KUALA LUMPUR, Malaysia, Feb. 26 (UPI) -- Listening to the anti-American rhetoric that has emerged from the summit of the 114-nation Non-Aligned Movement is a sobering experience. The summit host, Malaysia's Prime Minister Mahathir Mohamad, has been one of the most outspoken with his allegation of "a war against Muslims" and his attacks on America's global predominance.
But there is a gap between what Malaysia's leaders say and what they do. It is a gap that helps explain why U.S. Defense Secretary Donald Rumsfeld and other Bush administration officials seem relatively unconcerned by the apparent unraveling of America's alliances around the globe.
At first sight, the situation looks grim. France and Germany, veteran NATO allies, are firmly opposed to U.S. policies in Iraq and seem prepared for a showdown at the United Nations. French Foreign Minister Dominique de Villepin said this week that there would be no second U.N. Resolution, whatever the British and Americans proposed.
At the other end of the earth, the 50-year alliance with South Korea seems to be crumbling fast, with the new President Roh Moo-hyun promising a peace treaty with the north despite its confessed nuclear weapons program.
"Koreans should stand together, although things will get difficult when the U.S. bosses us around," Seoul's new leader told his Trade Union Federation on Monday, adding that he would personally "guarantee" North Korea's security.
Here at the NAM summit in Malaysia, French diplomats and commentators nod their heads sagely and say they are witnessing the beginning of the end of the American empire as the old alliances crumble and the dollar falls on world markets. Only the British and Australians stand firmly by America as the Bush administration confronts the cumulative crises in Iraq and Korea and Europe, the kind of overstretch that sapped the might of so many empires past. And even in Britain, Tony Blair's voters tell pollsters they think the United States is a greater threat to world peace than Iraq.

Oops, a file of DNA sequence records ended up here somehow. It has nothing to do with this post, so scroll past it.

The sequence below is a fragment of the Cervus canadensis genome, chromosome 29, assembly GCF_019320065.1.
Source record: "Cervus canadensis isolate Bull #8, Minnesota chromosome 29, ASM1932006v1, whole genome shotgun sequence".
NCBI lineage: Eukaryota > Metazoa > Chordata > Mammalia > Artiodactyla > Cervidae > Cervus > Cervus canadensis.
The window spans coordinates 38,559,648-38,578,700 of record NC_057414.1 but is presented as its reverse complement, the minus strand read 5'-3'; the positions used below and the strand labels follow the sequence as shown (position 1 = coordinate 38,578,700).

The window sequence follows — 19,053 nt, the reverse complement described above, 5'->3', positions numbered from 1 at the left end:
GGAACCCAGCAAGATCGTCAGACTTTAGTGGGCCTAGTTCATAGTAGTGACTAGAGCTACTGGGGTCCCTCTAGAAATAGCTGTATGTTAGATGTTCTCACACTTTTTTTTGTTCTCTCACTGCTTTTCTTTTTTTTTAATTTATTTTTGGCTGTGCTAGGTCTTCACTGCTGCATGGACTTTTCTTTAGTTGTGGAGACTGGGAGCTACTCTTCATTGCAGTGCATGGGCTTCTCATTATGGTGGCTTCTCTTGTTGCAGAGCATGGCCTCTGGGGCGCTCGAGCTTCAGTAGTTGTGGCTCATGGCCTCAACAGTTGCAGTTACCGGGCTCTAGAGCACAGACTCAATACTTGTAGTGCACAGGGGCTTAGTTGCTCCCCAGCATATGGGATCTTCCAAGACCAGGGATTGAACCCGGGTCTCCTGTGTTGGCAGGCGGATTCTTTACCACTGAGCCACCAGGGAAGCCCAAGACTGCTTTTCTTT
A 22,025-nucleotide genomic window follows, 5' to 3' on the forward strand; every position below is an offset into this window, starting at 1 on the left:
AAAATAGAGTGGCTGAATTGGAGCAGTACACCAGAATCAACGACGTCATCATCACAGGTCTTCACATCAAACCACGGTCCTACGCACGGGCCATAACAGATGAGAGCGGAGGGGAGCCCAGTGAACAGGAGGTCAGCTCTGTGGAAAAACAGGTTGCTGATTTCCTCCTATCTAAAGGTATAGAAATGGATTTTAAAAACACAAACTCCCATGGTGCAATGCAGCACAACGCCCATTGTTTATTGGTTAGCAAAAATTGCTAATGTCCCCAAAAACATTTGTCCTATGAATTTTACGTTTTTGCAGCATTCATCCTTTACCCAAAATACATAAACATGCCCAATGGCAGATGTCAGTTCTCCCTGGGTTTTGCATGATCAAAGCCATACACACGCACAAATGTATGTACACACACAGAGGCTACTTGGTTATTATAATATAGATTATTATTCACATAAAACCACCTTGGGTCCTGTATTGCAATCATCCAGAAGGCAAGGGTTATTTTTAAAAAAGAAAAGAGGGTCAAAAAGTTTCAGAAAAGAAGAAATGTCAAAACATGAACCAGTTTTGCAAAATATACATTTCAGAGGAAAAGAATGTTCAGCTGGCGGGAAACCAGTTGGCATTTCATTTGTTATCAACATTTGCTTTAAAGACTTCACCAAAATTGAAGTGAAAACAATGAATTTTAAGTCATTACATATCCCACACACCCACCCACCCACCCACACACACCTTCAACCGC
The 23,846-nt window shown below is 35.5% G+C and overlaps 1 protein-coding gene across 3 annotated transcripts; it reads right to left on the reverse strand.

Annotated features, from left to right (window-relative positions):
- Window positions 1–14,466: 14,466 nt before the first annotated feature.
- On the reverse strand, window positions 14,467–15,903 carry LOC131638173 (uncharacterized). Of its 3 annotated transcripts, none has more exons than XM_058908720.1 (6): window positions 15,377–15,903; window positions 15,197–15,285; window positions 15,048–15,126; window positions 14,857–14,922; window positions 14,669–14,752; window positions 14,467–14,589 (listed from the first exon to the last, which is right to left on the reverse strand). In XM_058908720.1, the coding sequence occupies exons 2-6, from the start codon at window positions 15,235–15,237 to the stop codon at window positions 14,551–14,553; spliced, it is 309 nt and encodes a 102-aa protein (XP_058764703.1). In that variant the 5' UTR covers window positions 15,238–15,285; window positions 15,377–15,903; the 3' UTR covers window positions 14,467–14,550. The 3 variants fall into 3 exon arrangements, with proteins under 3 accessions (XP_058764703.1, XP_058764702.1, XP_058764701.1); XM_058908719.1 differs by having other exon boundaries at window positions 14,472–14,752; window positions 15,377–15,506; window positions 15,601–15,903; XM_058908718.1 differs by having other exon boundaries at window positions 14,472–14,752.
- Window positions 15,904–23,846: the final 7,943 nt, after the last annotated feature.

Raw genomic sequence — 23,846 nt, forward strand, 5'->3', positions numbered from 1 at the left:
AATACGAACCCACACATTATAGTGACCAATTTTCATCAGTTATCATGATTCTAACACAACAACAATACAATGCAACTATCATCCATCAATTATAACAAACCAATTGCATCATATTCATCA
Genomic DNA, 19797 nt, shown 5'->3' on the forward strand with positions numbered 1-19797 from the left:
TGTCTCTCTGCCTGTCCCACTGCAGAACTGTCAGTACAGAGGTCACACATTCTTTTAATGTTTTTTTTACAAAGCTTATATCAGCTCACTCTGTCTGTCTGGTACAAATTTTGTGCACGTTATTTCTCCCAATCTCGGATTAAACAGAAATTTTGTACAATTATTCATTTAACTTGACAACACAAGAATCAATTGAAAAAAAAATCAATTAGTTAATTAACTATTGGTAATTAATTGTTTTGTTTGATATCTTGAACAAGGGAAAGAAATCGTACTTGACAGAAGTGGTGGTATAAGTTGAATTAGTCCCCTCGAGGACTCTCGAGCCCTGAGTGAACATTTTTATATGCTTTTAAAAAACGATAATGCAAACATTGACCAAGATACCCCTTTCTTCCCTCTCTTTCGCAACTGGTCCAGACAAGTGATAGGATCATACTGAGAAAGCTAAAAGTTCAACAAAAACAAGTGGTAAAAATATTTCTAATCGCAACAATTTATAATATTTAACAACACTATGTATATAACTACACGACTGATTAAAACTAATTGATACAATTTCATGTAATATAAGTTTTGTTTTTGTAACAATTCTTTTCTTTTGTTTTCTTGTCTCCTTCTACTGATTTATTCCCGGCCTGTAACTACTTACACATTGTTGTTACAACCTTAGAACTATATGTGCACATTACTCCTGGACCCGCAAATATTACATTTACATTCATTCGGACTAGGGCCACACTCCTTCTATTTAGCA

Appearances can be deceiving. Five miles away from the NAM summit site, at Malaysia's Defense Ministry headquarters on Jalan Padang Tembak (it translates as Rifle Range Road), the reality of the country's strategic choices are very clear.
"We oppose the idea of a war against Iraq, but if it happens, we would continue to support the war against terrorism. It would be very much more difficult, but we'd do it," Malaysia's Defense Minister Najib Abdul Razak told United Press International.
Malaysia does not exactly boast about it, but its cooperation with the United States is rated as "exemplary" in Washington, not least because of the blanket overflight rights given to U.S. warplanes heading to Afghanistan and Diego Garcia. And if the Malaysians wanted to fly escort duties, the U.S. Air Force would feel right at home because the Malaysians fly U.S.-built F-18D fighters and are looking to upgrade to the F-18F Super-Hornets.
At the Butterworth Air Force Base outside Penang, the integrated air defense commander is an Australian, under the five-power agreement among Britain, Australia, New Zealand, Malaysia and Singapore. U.S. Special Forces troops train at the Malaysian Army's Jungle Warfare school (founded by the British).
"Our military-to-military links with the U.S. are excellent, the pillar of our bilateral relations," says the defense minister, whose status as deputy leader of the ruling UMNO party and a son of a former prime minister gives him unusual political influence.
The relationship that all these military links are helping to defend is based on a total of $22 billion in U.S. investment, in the electronics and energy industries that sustain Malaysia's prosperity. Ninety percent of Dell laptop computers are made here. General Electric says its jet engine servicing center here is its most profitable, and GE's praise is luring Boeing to join it. The HSBC and Standard Chartered banking groups are setting up their data-processing and back office centers here.
Malaysia understands -- in a way that South Korea might be forgetting -- that its prosperity rests on a global economy that is sustained and guaranteed and was virtually invented by the United States. The threat of war against Iraq is hugely unpopular, partly because the government fears it could incite more Muslim fundamentalism and complicate its own anti-terrorist efforts. But when a boycott of Coca-Cola was called, Malaysians realized that 20,000 Malaysian jobs would be at risk and the boycott ended the day it started.
There is rhetoric and there is reality, and there are few better places to understand the difference that the modern, prosperous and predominantly Muslim state of Malaysia.